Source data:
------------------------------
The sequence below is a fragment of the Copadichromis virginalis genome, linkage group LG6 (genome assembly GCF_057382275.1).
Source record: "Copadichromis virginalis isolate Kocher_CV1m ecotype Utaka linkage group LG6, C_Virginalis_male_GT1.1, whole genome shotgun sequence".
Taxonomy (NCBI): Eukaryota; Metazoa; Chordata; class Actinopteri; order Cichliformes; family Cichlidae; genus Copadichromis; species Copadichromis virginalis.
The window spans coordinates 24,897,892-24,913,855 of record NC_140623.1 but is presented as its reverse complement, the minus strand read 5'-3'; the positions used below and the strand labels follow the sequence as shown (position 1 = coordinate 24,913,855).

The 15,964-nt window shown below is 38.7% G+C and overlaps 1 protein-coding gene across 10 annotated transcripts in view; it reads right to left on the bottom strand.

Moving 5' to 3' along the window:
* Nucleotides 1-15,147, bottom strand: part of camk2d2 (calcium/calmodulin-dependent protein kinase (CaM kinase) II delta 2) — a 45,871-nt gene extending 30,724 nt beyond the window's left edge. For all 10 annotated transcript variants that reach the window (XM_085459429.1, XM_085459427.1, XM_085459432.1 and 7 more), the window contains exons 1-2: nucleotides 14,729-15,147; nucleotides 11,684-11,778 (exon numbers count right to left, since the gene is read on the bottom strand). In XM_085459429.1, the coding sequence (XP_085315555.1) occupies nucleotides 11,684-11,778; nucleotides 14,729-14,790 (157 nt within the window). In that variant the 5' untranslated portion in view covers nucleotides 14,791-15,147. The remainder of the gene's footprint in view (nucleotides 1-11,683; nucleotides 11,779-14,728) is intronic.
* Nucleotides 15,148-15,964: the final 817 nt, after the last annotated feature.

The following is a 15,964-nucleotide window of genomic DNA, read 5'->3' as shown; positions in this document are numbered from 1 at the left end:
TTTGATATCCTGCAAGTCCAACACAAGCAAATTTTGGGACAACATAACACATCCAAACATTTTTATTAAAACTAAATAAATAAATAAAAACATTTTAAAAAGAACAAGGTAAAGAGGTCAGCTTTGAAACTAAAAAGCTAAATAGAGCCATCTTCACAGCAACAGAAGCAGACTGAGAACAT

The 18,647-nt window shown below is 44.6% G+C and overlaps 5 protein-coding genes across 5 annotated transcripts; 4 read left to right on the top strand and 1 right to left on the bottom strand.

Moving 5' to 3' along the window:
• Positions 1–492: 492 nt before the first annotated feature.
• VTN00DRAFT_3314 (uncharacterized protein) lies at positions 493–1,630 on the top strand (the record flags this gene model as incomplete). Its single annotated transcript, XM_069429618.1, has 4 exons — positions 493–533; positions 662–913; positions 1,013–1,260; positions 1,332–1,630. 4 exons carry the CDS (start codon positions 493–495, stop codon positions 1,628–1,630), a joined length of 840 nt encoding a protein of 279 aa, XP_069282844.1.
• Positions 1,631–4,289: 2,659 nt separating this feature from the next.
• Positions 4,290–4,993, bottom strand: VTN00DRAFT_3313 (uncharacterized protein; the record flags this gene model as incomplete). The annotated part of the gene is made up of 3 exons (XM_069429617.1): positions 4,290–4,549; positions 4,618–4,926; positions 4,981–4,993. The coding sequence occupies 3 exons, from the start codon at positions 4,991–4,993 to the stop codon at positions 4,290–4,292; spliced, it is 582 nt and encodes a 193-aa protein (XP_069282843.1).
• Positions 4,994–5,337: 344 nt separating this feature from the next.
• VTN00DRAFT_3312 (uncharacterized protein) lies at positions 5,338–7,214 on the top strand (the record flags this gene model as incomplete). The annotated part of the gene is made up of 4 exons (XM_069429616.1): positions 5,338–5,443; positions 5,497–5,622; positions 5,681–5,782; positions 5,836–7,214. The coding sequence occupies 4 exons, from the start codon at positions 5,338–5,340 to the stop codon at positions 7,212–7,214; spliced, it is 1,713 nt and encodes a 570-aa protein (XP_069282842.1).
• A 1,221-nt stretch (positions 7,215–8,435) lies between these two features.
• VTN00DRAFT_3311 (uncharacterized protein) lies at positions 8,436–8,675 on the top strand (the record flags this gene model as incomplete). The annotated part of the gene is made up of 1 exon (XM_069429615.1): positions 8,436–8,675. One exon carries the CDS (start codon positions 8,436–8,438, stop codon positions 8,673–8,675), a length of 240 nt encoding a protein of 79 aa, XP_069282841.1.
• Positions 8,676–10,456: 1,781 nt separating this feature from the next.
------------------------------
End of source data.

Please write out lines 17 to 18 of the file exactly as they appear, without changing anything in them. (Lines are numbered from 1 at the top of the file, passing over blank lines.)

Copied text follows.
• Positions 4,994–5,337: 344 nt separating this feature from the next.
• VTN00DRAFT_3312 (uncharacterized protein) lies at positions 5,338–7,214 on the top strand (the record flags this gene model as incomplete). The annotated part of the gene is made up of 4 exons (XM_069429616.1): positions 5,338–5,443; positions 5,497–5,622; positions 5,681–5,782; positions 5,836–7,214. The coding sequence occupies 4 exons, from the start codon at positions 5,338–5,340 to the stop codon at positions 7,212–7,214; spliced, it is 1,713 nt and encodes a 570-aa protein (XP_069282842.1).